Dozens of jobs at risk as operator Banks Group voices frustration at failure to secure permission to extend lifetime of coal mine
One of the England's last remaining coal mines is set to close today in County Durham, after an application from operator Banks Group to extend the lifetime of the site was turned down by the government earlier this summer.
The last coal is set to be extracted from the Bradley mine today before Banks Group focuses on landscaping and restoration of the site, putting at risk up to a dozen jobs, the mining firm announced on Friday.
It comes in addition to a separate redundancy consultation already underway for Banks Group's Brenkley Lane surface coal mine near Newcastle, where up 24 jobs are at risk. The firm warned that, with no replacement mines or life extensions currently permitted to its existing coal mines, a total of 250 jobs at the firm are at risk in the North East of England.
The Bradley mine closure leaves just one site in England - Hartington in Derbyshire - still extracting coal, although there are several operating in Scotland and Wales.
Banks Group executive director Gavin Styles said he was "hugely frustrated, angry and sad" at having to inform staff at the Bradley site of the latest redundancy process, arguing there was still "significant demand from British Industry for the coal and fireclay that they produce".
"While British industry still needs coal, it is patently obvious that it is better for our climate and for our jobs to mine it here in the UK, rather than exporting our jobs and increasing global greenhouse gas emissions by relying even more on importing coal over thousands of miles from Russia, the USA and Colombia," Styles argued.
Meanwhile, the company is still waiting on a government decision over its proposal to develop Highthorn surface mine in Northumberland, which would be Britain's largest coal mine and the firm claims would pump £100m investment into the region. A planning application for Banks' proposed Dewley Hill surface mine to the west of Newcastle, which would see around 800,000 tonnes of coal and 400,000 tonnes of fireclay extracted each year to feed UK steel and cement manufacturing, is also set to be considered by Newcastle city council in the coming months.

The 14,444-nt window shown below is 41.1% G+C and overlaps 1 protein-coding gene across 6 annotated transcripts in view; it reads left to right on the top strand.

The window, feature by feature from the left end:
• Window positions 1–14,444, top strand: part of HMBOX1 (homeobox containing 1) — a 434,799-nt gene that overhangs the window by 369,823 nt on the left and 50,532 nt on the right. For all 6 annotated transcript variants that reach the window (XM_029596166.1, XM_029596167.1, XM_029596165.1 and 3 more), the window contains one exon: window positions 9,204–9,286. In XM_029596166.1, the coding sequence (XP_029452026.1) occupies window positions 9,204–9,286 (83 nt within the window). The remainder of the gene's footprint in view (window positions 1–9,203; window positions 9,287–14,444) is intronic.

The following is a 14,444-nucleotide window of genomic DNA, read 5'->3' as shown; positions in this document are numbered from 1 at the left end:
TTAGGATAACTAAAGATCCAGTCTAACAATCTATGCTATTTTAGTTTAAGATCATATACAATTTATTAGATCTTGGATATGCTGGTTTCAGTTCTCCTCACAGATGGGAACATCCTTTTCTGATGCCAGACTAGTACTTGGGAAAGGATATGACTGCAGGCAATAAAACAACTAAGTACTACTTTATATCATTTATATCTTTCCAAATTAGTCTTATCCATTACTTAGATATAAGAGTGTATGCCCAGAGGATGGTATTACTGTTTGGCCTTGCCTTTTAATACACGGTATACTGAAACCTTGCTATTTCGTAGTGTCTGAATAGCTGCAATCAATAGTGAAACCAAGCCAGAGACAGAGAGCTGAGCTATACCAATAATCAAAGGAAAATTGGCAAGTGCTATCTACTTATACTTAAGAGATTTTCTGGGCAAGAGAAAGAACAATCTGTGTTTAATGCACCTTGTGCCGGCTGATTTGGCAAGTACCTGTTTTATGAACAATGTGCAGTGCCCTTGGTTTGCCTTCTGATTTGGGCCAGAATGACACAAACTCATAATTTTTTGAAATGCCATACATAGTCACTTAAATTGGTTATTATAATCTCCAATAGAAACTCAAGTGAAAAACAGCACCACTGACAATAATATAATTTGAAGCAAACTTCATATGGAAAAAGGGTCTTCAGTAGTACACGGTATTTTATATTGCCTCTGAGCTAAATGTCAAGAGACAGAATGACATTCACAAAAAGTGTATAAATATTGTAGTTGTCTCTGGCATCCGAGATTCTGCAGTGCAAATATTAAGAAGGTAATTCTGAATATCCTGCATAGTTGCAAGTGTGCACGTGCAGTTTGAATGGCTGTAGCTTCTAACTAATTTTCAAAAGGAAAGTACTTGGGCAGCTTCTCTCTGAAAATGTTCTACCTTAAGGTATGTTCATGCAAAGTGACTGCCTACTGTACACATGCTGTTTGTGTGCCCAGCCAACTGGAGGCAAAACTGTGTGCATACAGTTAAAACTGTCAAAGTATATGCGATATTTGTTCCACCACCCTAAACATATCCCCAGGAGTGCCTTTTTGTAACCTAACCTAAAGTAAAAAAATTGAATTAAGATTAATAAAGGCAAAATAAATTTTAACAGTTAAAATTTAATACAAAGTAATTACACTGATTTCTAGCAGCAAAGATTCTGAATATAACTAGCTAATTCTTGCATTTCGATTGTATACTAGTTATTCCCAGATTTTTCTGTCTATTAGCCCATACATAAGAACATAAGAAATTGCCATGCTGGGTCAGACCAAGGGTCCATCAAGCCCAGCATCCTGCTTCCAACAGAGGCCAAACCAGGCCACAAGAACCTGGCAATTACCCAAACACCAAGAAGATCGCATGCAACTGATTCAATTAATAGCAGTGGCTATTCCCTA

However, the plans face strong opposition from environmentalists, amid concerns that developing new coal infrastructure undermines the UK's climate change obligations and its 2050 net zero emissions goal.
The UK government has already brought forward by a year its planned phase-out date for coal-fired power to 2024, and 2020 has so far seen a number of records broken for the length of time the grid has gone without using electricity generated from burning coal.
But while the market for coal-fired power across the UK, Europe and the US is struggling, heavy industry such as cement and steel remains largely reliant on coal.
Last November the government controversially gave the green light to West Cumbria Mining to build the UK's first new deep coal mine for over 30 years, despite opposition from environmentalists and local Lib Dem MP Tim Farron. The Woodhouse Colliery is set to extract and process up to 2.5 million tonnes of coal each year for the UK's steelmaking industry.
A report earlier this year by environmental think tank Green Alliance argued plans to build new coal mines were incompatible with the UK's climate obligations, and fail to take account of increasing shifts in the steel sector towards powering manufacturing using greener forms of energy. "Decarbonisation of the steel industry, and phase out of coal use, is both necessary and possible," the report argued.
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